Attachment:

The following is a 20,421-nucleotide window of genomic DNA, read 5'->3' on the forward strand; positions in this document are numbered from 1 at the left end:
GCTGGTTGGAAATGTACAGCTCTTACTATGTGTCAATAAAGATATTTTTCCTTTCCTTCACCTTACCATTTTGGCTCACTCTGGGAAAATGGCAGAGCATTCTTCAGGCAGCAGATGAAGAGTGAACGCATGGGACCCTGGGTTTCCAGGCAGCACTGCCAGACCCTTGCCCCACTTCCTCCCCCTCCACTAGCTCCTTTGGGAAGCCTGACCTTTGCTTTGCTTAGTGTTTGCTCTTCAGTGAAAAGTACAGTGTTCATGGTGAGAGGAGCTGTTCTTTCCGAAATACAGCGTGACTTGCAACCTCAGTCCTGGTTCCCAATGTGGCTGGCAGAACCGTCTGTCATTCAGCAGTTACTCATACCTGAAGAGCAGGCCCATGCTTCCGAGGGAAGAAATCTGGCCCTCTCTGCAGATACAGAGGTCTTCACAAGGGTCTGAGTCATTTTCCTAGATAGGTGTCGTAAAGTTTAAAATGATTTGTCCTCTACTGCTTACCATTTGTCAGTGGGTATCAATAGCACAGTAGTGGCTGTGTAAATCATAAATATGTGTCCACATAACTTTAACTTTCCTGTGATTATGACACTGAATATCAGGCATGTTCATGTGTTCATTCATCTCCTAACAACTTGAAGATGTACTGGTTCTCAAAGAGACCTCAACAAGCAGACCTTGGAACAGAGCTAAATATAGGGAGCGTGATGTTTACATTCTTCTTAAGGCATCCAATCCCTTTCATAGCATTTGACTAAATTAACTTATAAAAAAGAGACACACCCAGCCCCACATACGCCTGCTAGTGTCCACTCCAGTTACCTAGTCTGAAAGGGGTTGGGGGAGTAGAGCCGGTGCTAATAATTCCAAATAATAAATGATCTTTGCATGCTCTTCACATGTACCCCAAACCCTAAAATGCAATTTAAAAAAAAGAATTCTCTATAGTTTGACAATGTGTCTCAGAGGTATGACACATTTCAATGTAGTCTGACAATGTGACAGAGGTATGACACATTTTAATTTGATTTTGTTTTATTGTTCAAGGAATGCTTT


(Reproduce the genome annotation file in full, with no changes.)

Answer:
The following is a 20,421-nucleotide window of genomic DNA, read 5'->3' on the forward strand; positions in this document are numbered from 1 at the left end:
GCTGGTTGGAAATGTACAGCTCTTACTATGTGTCAATAAAGATATTTTTCCTTTCCTTCACCTTACCATTTTGGCTCACTCTGGGAAAATGGCAGAGCATTCTTCAGGCAGCAGATGAAGAGTGAACGCATGGGACCCTGGGTTTCCAGGCAGCACTGCCAGACCCTTGCCCCACTTCCTCCCCCTCCACTAGCTCCTTTGGGAAGCCTGACCTTTGCTTTGCTTAGTGTTTGCTCTTCAGTGAAAAGTACAGTGTTCATGGTGAGAGGAGCTGTTCTTTCCGAAATACAGCGTGACTTGCAACCTCAGTCCTGGTTCCCAATGTGGCTGGCAGAACCGTCTGTCATTCAGCAGTTACTCATACCTGAAGAGCAGGCCCATGCTTCCGAGGGAAGAAATCTGGCCCTCTCTGCAGATACAGAGGTCTTCACAAGGGTCTGAGTCATTTTCCTAGATAGGTGTCGTAAAGTTTAAAATGATTTGTCCTCTACTGCTTACCATTTGTCAGTGGGTATCAATAGCACAGTAGTGGCTGTGTAAATCATAAATATGTGTCCACATAACTTTAACTTTCCTGTGATTATGACACTGAATATCAGGCATGTTCATGTGTTCATTCATCTCCTAACAACTTGAAGATGTACTGGTTCTCAAAGAGACCTCAACAAGCAGACCTTGGAACAGAGCTAAATATAGGGAGCGTGATGTTTACATTCTTCTTAAGGCATCCAATCCCTTTCATAGCATTTGACTAAATTAACTTATAAAAAAGAGACACACCCAGCCCCACATACGCCTGCTAGTGTCCACTCCAGTTACCTAGTCTGAAAGGGGTTGGGGGAGTAGAGCCGGTGCTAATAATTCCAAATAATAAATGATCTTTGCATGCTCTTCACATGTACCCCAAACCCTAAAATGCAATTTAAAAAAAAGAATTCTCTATAGTTTGACAATGTGTCTCAGAGGTATGACACATTTCAATGTAGTCTGACAATGTGACAGAGGTATGACACATTTTAATTTGATTTTGTTTTATTGTTCAAGGAATGCTTT